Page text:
Qin Na or Chin Na means to seize and control, and in one form or another elements of it are found within most martial arts. It is a complete system in its own right comprised of techniques for dividing the muscle/tendon, misplacing the bone, sealing the breath, organ striking, and attacking the arteries or nerve points. Sometimes nicknamed as the devils hand, at the lowest end of the scale it captures the opponent and controls them by delivering immense amounts of pain, at the higher end it causes death. You will learn the knowledge of anatomy, every muscle, tendon, bone, nerve, artery, organ functions etc so that you can understand how to disrupt and damage them. You will also learn escapes and counters from locks and chokes. It is a very practical no nonsense system, to this day Qin na is still taught in varying degrees to security, police and military worldwide.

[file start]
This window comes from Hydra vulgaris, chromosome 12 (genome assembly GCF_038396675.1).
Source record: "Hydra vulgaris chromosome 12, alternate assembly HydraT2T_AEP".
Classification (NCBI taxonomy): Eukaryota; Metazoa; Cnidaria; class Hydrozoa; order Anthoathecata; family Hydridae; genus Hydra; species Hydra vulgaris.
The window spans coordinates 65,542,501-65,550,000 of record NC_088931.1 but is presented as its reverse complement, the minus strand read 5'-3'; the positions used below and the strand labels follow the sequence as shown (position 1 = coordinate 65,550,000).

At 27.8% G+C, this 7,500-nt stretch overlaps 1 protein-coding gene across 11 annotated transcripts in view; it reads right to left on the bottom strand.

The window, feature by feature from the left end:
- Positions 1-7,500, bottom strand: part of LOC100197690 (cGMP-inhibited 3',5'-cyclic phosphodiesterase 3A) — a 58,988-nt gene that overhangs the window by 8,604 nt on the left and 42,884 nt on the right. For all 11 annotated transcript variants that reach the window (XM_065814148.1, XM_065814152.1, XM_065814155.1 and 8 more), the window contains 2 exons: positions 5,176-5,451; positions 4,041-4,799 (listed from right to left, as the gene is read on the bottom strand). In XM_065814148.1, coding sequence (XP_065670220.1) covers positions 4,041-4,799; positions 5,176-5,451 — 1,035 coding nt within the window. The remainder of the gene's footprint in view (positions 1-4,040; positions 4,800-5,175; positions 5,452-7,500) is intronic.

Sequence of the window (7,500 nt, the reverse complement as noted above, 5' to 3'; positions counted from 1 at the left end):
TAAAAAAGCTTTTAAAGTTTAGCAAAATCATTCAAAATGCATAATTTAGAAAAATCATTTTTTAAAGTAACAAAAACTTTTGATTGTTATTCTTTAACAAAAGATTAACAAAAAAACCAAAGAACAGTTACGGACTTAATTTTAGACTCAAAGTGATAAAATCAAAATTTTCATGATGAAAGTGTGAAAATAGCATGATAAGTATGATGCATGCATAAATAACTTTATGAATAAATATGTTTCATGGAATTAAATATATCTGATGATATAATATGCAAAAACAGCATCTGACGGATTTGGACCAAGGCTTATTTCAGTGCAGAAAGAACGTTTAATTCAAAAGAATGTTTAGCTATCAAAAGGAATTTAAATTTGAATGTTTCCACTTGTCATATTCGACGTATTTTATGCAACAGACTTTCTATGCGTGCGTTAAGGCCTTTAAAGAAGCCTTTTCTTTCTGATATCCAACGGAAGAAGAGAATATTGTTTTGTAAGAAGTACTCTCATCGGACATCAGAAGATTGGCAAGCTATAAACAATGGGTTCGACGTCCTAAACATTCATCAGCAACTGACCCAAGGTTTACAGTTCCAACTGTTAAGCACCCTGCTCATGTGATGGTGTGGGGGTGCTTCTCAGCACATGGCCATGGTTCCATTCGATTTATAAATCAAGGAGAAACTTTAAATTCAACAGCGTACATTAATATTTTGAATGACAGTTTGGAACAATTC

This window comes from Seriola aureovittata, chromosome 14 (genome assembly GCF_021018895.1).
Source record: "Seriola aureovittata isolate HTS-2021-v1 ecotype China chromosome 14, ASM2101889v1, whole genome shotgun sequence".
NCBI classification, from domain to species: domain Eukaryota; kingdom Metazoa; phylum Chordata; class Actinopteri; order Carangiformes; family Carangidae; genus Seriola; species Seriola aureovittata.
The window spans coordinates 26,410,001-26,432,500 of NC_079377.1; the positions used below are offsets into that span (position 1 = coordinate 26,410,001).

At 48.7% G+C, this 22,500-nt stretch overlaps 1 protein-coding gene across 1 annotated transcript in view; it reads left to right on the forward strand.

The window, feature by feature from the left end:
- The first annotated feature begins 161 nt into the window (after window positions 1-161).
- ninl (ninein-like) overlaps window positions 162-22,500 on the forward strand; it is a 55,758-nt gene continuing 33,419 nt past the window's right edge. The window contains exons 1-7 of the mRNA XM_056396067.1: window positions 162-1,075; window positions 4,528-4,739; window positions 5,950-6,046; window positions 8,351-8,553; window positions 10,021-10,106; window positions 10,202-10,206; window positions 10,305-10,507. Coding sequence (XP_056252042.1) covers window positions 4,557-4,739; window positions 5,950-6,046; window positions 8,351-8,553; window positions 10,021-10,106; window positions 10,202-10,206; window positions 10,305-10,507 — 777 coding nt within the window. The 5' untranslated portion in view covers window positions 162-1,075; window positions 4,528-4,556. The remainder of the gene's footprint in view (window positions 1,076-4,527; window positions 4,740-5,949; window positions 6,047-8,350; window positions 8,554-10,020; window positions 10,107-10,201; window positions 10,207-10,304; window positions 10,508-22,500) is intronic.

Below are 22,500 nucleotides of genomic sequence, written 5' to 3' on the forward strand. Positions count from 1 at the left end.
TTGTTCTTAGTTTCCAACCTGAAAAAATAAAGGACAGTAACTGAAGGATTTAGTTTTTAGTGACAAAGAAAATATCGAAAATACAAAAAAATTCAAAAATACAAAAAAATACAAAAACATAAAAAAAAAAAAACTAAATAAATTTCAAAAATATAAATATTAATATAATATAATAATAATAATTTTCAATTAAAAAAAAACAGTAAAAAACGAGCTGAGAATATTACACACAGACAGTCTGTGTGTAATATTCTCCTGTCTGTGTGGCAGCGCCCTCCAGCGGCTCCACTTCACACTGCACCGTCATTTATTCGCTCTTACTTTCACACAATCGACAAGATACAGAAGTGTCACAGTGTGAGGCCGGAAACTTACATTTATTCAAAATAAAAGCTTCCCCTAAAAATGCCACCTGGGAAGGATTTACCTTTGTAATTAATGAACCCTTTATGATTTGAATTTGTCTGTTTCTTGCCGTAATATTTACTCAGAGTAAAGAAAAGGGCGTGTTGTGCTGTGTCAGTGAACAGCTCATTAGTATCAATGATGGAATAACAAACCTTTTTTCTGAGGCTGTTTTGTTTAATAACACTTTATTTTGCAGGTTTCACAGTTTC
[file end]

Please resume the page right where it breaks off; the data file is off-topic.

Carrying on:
Filipino Dirty Boxing, also known as Panuntukan, Suntukan, Mano a Mano or Pangamot is an empty hand striking system that originated in the Philippines. It is usually taught as a secondary system for when you have lost your weapons in combat. It's core is in boxing techniques, however there are dirty fighting tactics that would be illegal in a boxing ring such as eye jabs, headbutts, grabbing the hair, groin slaps, arm wrenches, attacking the throat, elbows, knees, low line kicks and sweeps. There is also sensitivity training with Higot Hubud Lubud (to untie, to tie and to blend), a drill that has its origins in the knife, that is applied empty hand to provide options for when contact is made by way of reference points. It allows the practitioner to flow from striking combinations, changing the line of attack and removing barriers as they work around the opponent creating openings. This is a real street fighting system.